The following year, a theater manager suggested that Penner try his hand at radio, and set up an audition. When Penner arrived at the studio, he discovered that he would be performing, not in front of an audience, but in a small, glass-enclosed room, surrounded by a handful of technicians. Without the audience response, and facing grim-faced studio workers who were focused on the dials in front of them, Penner felt that his performance had been a disaster, and vowed never to try radio again.

Penner returned to the stage, touring the country in vaudeville revues, carnivals and occasionally performing on Broadway. While on the road, Penner came up with his most famous catchphrase, which followed him throughout his career. As part of his act, Penner would repeatedly carry a random prop out on stage, and ask the MC if he wanted to buy it.

The joke got mild laughs until the time Penner walked out carrying a wooden decoy duck, and shyly asked the MC, "Wanna buy a duck?" For some reason, the audience howled with laughter, and "Wanna buy a duck?" became a regular part of Penner's act.

In 1933, a talent scout for the Rudy Vallee radio show caught Penner's act, and invited him to appear on the Vallee show. Remembering his earlier audition experience, Penner was hesitant. But the scout assured Penner that he would be performing in front of an audience -– it would be just like a vaudeville performance, but with a microphone. Penner was a hit on the Vallee show. He made five more guest appearances and, by the end of the year, he was offered his own show.

Penner's "The Baker's Broadcast," sponsored by Fleischmann's Yeast and featuring Penner as a duck salesman, with musical accompaniment by Ozzie Nelson and Harriet Hilliard, and featuring Mel Blanc as the voice of Penner's duck, Goo Goo, premiered in October 1933, and quickly moved into the top 10 radio programs. In 1934, Penner was voted the top comedian in radio, and was making $7,500 per week -– the equivalent of more than $130,000 today.

Penner became a national sensation. His popular catchphrases – "Wanna buy a duck?," "You na-a-a-asty man" and "Don’t never do that" -– were repeated by fans across the country. A tin, wind-up toy, featuring Penner and his duck, Goo Goo, was a popular novelty, selling for $2.50. When you turned the key, Penner would walk with the duck, and his hat and cigar would rise and fall. (The wind-up toy is currently sold by collectors, with a starting price of several hundred dollars.)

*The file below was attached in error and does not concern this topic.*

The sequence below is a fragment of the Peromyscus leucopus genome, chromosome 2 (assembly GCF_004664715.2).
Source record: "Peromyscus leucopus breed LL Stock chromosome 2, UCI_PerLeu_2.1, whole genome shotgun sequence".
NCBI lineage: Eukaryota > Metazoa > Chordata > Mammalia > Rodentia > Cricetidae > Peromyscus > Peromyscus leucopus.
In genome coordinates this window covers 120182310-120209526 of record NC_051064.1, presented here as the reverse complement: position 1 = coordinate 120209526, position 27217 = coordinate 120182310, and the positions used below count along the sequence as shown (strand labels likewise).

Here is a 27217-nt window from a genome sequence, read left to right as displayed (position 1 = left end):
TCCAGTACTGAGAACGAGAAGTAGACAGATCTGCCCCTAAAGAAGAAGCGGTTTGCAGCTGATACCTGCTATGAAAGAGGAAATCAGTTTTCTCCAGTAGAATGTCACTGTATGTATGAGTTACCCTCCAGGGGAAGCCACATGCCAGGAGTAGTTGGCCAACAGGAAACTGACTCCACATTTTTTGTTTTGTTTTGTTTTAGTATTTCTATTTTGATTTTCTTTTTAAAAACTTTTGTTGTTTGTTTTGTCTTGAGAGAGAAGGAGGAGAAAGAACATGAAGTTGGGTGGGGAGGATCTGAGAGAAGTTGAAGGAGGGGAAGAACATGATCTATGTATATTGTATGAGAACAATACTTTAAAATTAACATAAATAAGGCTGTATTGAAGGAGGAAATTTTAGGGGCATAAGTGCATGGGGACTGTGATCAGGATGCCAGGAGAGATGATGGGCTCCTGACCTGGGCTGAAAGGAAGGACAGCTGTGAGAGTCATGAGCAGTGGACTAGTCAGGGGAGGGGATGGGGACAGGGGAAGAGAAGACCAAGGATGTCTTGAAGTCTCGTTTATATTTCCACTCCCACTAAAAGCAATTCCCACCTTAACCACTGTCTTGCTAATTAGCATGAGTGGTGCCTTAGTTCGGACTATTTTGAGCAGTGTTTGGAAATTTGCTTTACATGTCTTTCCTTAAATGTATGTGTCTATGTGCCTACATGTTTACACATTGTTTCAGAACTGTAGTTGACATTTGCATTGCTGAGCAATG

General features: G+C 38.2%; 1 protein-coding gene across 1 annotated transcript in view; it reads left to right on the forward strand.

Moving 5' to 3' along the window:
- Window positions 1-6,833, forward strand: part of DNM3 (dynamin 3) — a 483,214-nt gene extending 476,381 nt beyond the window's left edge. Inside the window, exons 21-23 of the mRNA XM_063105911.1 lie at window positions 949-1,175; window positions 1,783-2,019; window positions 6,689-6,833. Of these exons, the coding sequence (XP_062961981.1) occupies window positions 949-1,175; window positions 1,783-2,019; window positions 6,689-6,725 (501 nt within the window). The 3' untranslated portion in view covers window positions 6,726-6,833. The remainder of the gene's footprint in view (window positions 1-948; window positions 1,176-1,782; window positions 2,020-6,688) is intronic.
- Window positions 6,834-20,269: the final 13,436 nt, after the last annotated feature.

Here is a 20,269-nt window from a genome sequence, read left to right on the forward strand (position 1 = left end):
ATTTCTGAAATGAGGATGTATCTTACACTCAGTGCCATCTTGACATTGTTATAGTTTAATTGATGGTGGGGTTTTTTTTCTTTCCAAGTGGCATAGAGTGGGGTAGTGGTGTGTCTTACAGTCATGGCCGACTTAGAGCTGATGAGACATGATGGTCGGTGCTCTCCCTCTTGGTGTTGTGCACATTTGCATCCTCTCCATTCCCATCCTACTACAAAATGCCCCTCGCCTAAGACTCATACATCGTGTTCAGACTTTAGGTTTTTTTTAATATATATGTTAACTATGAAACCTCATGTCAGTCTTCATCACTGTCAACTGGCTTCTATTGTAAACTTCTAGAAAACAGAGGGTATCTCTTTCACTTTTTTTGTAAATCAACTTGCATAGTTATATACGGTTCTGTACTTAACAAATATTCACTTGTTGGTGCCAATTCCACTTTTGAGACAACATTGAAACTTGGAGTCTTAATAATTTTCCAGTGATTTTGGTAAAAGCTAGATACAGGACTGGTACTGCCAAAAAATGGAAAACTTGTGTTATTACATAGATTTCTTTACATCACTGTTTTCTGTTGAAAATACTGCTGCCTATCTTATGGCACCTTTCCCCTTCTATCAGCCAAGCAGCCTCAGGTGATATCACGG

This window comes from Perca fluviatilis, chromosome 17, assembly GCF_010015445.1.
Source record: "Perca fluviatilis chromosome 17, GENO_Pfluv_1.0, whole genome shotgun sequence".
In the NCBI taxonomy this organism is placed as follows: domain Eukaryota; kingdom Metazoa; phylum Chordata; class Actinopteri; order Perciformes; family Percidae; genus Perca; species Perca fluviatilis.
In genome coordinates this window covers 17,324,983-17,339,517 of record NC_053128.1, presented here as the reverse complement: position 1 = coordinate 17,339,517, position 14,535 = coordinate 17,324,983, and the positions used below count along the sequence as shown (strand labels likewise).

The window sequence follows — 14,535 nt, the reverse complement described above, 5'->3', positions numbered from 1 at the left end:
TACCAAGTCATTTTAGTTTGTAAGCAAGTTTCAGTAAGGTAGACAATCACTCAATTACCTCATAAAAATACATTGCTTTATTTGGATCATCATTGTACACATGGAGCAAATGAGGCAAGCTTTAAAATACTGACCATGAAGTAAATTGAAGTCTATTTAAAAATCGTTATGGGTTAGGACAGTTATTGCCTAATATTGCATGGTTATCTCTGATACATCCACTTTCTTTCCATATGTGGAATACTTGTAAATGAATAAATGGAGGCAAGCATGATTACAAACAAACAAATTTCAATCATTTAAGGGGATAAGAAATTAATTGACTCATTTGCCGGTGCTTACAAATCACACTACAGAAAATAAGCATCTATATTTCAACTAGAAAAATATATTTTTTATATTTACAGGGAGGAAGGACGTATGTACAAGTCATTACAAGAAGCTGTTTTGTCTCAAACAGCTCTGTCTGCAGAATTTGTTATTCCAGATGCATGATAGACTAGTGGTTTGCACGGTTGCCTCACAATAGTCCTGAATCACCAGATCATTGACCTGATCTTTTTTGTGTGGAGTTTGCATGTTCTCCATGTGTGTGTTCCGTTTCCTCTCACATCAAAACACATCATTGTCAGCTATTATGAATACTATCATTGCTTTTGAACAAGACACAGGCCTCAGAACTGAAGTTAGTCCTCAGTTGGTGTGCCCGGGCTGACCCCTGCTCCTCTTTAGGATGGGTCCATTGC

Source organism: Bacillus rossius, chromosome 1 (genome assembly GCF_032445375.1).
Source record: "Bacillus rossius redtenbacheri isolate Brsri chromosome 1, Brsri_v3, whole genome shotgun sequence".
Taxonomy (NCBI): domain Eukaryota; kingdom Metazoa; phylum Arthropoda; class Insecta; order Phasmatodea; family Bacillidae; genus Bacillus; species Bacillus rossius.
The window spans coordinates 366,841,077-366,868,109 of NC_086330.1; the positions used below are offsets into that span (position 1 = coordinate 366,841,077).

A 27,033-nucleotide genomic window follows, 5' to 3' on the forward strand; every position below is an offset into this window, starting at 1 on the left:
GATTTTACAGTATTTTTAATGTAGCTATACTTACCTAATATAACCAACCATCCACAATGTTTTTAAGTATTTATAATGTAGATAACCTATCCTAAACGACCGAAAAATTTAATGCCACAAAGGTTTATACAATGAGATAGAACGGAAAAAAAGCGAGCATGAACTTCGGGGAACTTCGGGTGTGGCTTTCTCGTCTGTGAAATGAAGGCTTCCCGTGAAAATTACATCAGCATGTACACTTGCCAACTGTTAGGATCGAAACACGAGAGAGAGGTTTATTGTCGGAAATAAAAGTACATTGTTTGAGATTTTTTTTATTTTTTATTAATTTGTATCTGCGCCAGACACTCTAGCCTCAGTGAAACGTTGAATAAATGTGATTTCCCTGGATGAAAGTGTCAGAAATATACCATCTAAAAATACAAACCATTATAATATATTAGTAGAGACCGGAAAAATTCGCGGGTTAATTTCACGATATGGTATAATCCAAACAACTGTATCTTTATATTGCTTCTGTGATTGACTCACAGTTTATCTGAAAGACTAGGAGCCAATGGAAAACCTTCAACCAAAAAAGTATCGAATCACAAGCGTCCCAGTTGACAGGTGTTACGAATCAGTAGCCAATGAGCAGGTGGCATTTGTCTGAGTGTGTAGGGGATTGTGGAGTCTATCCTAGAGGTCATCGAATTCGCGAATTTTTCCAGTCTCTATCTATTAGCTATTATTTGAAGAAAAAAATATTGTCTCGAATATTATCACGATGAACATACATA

Like many top celebrities of that era, an animated version of Penner also appeared in Disney and Warner Bros. cartoons, including "Mother Goose Goes to Hollywood" (1938), in which the Penner character carries a large bowl to Old King Cole, asks, "Wanna buy a duck?," and Donald Duck jumps out of the bowl.

Despite his tremendous success on radio, Penner wanted to change format of the show, from what was basically a broadcast of his stage show into a situation comedy, but the sponsor disagreed. So, in June 1935, Penner quit.

After touring Europe, Penner returned to radio in October 1936 with "The Park Avenue Penners," a situation comedy with Penner playing the black sheep of the family. The series lasted until June 1938, and was quickly followed by "The Joe Penner Show," which premiered in October 1938, but ended in March 1939. Next, Penner hosted "The Tip Top Show," from October 1939 to April 1940.

Penner also appeared in 17 films during the 1930s, many of them short comedies in which he basically played his stage character. He also starred in a few full-length features –- "College Rhythm" (1934) and "Collegiate" (1936), both co-starring his off-screen friend, actor and comedian Jack Oakie; "New Faces of 1937" (1937), co-starring Milton Berle; "The Life of the Party" (1937); "Go Chase Yourself" (1938), co-starring Lucille Ball; "Mr. Doodle Kicks Off" (1938); "The Day the Bookies Wept" (1939), co-starring Betty Grable; and "Millionaire Playboy" (1940).

With his new fame and fortune, in 1937, Penner had a house built at 630 Beverly Glen Boulevard, north of Santa Monica Boulevard, east of the UCLA campus, and close to the Los Angeles Country Club, at a cost of more $100,000. (The original house is still on the property, and was last sold in 1998 for $2.1 million. It's worth an estimated $9.5 million today.)